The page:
Five trends in Customer Journey Analytics – Final Part 5 / 5

Whilst British Astronaut Tim Peake is pioneering journeys on the International Space Station and Virgin Galactic unveil their new spaceship Unity, we are celebrating Britain’s rich heritage in exploration and discussing five trends to help you explore a different type of journey, but one that’s no less complex or exciting: your customer’s journey.

Final Part 5 / 5 – Customer journey insights will become central to marketing activities

Dr David Livingstone is considered to be the all-time greatest European explorer of Africa. This year marks the 203rd anniversary of his birth. He was the first European to see “the smoke that thunders” waterfall, which he renamed Victoria Falls after his monarch Queen Victoria. He was one of the first Westerners to make a transcontinental journey across Africa. After Dr Livingstone disappeared for 6 years in Africa he was found by Henry Morton Stanley, a journalist for the New Yorker, who was famously quoted as saying “Dr Livingstone, I Presume?” upon finding the doctor. Good guess, Stanley!

Marketers today, despite all their best efforts, may sometimes feel that there is an element of (calculated) guesswork when it comes to trying to use traditional marketing tools and campaign planning. This isn’t due to any lack of skill or effort on their behalf. Traditional algorithm-based systems can only think as far as they’re pre-programmed to.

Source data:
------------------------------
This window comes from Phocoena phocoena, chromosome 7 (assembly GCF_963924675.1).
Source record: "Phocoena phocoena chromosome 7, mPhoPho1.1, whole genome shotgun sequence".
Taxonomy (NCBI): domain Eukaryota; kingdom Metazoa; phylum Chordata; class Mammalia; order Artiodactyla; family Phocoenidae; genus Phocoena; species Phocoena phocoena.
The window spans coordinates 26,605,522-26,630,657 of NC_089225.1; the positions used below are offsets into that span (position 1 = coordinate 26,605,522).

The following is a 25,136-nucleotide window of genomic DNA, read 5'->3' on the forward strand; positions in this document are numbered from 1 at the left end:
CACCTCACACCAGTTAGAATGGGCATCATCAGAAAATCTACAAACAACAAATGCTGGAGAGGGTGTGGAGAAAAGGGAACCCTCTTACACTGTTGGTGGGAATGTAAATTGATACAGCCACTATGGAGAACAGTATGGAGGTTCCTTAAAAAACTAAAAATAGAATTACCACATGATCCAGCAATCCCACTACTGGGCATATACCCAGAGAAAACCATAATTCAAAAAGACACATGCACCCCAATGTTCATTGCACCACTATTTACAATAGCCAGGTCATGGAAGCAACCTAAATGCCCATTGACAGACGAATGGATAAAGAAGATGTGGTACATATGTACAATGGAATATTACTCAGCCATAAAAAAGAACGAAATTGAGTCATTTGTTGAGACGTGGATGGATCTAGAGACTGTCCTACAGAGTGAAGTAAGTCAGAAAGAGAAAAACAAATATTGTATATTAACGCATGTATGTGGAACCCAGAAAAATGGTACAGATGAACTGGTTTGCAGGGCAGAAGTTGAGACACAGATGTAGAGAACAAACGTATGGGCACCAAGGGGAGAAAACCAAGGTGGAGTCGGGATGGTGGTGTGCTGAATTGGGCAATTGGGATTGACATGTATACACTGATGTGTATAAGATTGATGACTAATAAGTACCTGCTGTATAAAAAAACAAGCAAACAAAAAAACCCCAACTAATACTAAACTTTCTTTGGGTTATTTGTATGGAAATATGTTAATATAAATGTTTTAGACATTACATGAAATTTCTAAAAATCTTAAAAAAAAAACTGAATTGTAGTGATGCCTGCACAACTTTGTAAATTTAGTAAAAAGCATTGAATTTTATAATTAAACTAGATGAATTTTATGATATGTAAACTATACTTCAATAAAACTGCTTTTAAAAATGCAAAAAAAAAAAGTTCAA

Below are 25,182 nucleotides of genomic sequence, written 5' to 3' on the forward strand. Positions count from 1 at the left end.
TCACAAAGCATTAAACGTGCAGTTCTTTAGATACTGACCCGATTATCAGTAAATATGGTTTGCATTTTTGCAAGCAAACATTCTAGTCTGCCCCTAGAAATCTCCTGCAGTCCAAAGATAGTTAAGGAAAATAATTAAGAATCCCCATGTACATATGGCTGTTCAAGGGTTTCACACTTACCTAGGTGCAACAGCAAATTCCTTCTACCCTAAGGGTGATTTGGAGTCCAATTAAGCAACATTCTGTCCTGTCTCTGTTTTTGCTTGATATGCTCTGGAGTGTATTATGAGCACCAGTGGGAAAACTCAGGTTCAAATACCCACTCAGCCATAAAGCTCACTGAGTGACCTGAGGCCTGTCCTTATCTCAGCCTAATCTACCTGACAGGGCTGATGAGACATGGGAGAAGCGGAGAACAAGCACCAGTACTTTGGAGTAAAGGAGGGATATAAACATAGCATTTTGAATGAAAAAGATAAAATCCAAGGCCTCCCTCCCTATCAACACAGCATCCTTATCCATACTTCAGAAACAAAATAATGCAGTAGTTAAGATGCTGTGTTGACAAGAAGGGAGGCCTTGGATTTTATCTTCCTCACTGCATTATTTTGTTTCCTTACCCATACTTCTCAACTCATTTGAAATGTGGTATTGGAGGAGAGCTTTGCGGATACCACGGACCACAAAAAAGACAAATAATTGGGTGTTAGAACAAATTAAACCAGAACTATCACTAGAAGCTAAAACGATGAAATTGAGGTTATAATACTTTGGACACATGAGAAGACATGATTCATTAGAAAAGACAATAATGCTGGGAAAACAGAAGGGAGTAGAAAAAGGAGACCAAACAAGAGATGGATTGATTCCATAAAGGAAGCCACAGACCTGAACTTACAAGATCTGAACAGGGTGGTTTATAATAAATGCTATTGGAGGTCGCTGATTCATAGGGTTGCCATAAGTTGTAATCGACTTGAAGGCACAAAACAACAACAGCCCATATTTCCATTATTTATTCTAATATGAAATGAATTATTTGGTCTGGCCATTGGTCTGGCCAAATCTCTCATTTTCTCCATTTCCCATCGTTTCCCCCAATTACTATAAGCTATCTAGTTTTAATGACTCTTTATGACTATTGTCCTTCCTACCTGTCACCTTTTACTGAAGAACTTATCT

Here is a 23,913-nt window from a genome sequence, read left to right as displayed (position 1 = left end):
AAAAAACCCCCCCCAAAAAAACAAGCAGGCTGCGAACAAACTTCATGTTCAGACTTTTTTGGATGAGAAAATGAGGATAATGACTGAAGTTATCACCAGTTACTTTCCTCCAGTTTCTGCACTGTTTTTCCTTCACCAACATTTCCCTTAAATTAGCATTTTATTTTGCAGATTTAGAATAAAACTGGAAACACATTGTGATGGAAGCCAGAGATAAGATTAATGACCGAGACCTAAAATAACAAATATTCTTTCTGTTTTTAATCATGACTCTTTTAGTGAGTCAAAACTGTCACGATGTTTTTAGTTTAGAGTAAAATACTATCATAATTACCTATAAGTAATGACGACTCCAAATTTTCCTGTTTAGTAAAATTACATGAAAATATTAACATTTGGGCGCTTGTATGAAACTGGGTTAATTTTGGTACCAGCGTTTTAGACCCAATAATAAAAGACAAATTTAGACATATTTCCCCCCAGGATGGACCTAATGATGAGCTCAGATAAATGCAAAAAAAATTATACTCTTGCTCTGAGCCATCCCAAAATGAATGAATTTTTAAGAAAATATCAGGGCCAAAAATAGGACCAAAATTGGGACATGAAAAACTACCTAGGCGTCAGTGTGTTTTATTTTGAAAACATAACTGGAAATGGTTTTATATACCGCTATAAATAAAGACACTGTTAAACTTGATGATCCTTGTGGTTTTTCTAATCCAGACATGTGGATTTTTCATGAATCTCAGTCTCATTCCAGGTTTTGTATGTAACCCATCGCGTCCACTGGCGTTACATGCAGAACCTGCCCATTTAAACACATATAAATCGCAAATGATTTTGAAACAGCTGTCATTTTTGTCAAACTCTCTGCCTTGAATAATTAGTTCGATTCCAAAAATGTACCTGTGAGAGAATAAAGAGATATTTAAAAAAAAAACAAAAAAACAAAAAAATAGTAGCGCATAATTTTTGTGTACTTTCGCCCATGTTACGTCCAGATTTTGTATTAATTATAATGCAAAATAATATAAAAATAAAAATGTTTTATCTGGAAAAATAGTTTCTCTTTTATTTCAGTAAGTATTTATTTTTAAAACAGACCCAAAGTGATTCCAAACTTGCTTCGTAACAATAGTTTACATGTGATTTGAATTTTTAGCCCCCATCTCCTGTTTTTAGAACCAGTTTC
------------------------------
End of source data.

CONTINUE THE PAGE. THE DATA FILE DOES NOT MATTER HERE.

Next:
Pre-programmed marketing systems which don’t adequately consider customer journeys, journey context or customer behavior in real-time require marketers to predict what the majority customer behaviour will be, and execute the campaign hoping for the best result, measuring performance retrospectively. For many marketers when they’re building traditional campaigns the planning stages may have felt a bit like consulting horoscopes to predict the future.

As a result pre-programmed systems like automation, predictive analytics, marketing campaign management solutions and ‘Next-Best-Action’ systems can limit Marketers to an element of guess-work to calculate beyond the limits of what their tools can tell them.

Most ‘Next-Best-Action’ systems tend to keep the end-to-end customer journey shrouded in mystery. They can be a bit limited to only being able to recommend the next best thing in that moment without any consideration of the customer’s holistic end-end journey or multiple journeys. This means they only help marketers to anticipate the impact of a customer’s decision at one point on the end-to-end customer journey. This focus can only help a step at a time, which can feel a bit blinkered for marketers trying to really follow in all of their customers’ footsteps.

Torch-Bearer marketers however are leading the way with their growth brands. They’re the ones making news headlines and massive IPOs. They’re trying to reduce the guesswork by using cognitive computing instead, as opposed to conventional pre-programmed systems. Cognitive systems learn through experience and apply what they’ve learned to new inquiries or tasks. They can put content into context; provide confidence-weighted responses; and identify subtle patterns or insights.

Stanley will know for certain that he’s found his man when Marketing stops being the guessing game it can feel like to many frustrated marketers today. With more cognitive tools using journey-based insights the Torch-Bearer marketers will be far more confident, far more able to say “Dr Livingstone, I know it’s you.